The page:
The worst nightmare for a man about town on licence is to return late to the prison. Dire consequences follow such an event, being "grounded" the most important. In this context, being grounded doesn't equate with being sent to bed without any supper; it means a loss of movement out of the prison. In the run up to release, this is a Very Bad Thing. My niggling stresses about public transport are behind me. Once you have been on a train or bus once, it’s an embedded skill. The only thing left is to learn the routes, for if you miss the bus...woe, woe... And so in this more confident mood I headed off to the city to check in with my oncologist. This always seems to involve probing questions and the rubber-glove experience, so the bus could take all the time in the world on the way into town. On the way back, though, I found that I had just missed one bus and was left in the damp and cold to hang around for half an hour. The next bus duly appeared, travelled half a mile, then conked out. This is when I began to worry just a little. Without a mobile to call the nick, without a bus...this could have been a sticky situation, Luckily another bus was but minutes behind and we piled on it. That's two bus-fulls of people trying to squeeze into one small tin container. I had to stand and hang on to a strap as the driver took a meandering route towards the nick in the snowy darkness, leaving me bereft of landmarks to ask where to get off. Just as I was asking the driver, our stop appeared. I can't say that I will ever be happy booking myself back in to prison, but I did breath a sign of relief that I hadn't overstayed outside. It was also a reminder of how fragile is the progress for all Lifers in Open prison. One minor slip, even one outside of our control, and progress can be instantly halted.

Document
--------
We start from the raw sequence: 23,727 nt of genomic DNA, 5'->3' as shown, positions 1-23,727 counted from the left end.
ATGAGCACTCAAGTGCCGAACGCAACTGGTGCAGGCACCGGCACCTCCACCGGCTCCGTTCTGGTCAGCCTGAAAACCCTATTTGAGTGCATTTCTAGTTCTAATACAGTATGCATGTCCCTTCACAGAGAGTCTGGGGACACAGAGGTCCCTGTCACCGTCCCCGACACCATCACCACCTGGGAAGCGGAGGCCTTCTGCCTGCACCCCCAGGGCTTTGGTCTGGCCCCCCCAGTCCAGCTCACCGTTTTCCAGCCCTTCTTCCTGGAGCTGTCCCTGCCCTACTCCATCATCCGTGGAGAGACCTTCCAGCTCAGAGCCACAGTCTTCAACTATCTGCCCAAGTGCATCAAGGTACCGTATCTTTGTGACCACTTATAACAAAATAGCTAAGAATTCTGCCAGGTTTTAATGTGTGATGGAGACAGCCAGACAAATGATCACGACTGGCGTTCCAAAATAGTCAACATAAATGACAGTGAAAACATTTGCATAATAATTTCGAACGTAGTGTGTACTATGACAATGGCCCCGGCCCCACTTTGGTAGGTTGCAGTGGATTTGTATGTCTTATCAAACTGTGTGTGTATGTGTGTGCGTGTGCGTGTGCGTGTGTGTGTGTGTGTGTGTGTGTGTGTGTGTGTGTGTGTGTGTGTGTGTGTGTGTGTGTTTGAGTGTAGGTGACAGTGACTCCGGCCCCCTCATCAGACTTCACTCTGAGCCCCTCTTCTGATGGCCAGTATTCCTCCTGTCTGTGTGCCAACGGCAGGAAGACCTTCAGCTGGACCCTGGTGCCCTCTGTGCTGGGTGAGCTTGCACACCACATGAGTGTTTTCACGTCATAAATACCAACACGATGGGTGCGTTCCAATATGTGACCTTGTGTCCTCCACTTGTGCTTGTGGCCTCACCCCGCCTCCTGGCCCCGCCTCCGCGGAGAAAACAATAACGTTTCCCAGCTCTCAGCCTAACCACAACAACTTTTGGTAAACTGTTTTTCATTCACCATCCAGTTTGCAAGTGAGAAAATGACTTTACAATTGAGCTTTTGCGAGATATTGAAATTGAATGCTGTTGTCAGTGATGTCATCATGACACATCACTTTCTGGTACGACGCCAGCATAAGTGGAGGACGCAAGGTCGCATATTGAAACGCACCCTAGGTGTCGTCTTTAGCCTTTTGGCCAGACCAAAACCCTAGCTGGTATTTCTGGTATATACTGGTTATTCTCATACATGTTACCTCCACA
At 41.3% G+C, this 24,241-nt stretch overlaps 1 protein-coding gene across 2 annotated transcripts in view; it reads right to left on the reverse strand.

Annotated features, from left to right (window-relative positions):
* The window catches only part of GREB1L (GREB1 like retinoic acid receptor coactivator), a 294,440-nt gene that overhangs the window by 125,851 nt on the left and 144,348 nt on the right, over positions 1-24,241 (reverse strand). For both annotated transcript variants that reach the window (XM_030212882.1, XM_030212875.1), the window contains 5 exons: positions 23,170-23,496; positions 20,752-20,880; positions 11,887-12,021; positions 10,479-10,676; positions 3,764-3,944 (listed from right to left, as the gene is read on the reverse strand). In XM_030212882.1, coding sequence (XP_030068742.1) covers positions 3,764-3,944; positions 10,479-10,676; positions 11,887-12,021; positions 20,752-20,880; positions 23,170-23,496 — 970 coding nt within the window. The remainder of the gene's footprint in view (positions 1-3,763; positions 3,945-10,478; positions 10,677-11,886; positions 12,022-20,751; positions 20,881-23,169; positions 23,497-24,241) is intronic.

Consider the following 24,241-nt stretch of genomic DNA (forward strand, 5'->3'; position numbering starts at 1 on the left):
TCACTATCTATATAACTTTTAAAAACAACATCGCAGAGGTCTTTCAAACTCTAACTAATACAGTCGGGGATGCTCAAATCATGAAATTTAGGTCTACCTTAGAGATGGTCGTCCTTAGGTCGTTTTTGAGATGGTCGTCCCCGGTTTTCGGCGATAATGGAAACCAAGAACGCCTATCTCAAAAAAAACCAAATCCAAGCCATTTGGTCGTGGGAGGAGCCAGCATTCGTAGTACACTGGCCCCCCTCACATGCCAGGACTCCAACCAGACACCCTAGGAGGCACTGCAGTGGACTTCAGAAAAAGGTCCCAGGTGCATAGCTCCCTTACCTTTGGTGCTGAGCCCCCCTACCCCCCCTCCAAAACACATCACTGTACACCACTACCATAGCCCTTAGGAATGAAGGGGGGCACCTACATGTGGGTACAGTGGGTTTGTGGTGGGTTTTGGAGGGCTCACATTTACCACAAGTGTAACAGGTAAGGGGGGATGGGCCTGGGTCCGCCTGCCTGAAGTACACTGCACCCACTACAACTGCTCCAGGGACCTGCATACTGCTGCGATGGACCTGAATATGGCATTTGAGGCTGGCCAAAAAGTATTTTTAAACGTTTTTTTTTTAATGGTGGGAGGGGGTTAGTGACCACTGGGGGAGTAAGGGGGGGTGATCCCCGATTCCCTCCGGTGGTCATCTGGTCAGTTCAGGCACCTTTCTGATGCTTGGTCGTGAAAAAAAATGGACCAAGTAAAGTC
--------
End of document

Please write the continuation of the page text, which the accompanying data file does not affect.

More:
BEN'S PRISON BLOG